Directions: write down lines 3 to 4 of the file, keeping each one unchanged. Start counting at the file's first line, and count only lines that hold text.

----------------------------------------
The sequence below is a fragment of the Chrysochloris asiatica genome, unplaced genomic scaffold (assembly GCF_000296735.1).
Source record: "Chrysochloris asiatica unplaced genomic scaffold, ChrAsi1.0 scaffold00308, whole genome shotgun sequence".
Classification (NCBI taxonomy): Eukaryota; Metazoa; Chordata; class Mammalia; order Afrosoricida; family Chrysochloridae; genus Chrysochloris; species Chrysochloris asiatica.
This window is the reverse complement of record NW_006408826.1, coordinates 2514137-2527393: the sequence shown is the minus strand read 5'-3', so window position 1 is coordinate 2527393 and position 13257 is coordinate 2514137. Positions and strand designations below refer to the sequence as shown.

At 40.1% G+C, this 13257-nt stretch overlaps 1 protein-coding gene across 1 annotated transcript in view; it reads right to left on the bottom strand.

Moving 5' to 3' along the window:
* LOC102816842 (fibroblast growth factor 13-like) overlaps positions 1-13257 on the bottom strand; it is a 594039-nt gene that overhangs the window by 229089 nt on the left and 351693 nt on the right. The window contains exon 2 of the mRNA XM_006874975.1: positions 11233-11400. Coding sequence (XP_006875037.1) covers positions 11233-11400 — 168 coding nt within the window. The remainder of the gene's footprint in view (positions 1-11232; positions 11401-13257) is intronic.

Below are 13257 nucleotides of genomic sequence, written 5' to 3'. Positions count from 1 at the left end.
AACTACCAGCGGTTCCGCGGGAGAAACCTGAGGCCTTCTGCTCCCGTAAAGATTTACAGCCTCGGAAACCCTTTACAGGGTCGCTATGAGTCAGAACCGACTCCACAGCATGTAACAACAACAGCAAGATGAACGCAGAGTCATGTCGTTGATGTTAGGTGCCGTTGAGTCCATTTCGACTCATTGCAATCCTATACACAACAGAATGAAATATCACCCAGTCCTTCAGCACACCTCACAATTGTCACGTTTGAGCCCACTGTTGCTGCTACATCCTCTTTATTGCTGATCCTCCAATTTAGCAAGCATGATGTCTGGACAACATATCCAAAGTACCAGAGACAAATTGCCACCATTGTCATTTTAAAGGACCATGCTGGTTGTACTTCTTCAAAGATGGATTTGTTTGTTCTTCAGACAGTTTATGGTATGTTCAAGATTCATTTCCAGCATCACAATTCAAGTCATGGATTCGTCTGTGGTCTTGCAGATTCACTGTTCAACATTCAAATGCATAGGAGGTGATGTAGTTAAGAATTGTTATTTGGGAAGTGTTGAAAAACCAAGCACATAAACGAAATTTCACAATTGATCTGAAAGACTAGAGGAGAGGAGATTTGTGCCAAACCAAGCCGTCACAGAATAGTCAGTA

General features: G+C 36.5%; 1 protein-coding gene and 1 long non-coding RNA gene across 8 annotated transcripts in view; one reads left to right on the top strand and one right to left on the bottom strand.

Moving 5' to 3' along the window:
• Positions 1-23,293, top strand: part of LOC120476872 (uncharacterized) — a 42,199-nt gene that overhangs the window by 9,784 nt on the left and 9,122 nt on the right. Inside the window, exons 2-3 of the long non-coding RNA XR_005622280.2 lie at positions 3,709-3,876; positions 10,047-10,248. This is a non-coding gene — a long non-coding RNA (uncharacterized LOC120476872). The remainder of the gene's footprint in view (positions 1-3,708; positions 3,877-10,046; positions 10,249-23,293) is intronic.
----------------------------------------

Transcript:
Classification (NCBI taxonomy): Eukaryota; Metazoa; Chordata; class Mammalia; order Afrosoricida; family Chrysochloridae; genus Chrysochloris; species Chrysochloris asiatica.
This window is the reverse complement of record NW_006408826.1, coordinates 2514137-2527393: the sequence shown is the minus strand read 5'-3', so window position 1 is coordinate 2527393 and position 13257 is coordinate 2514137. Positions and strand designations below refer to the sequence as shown.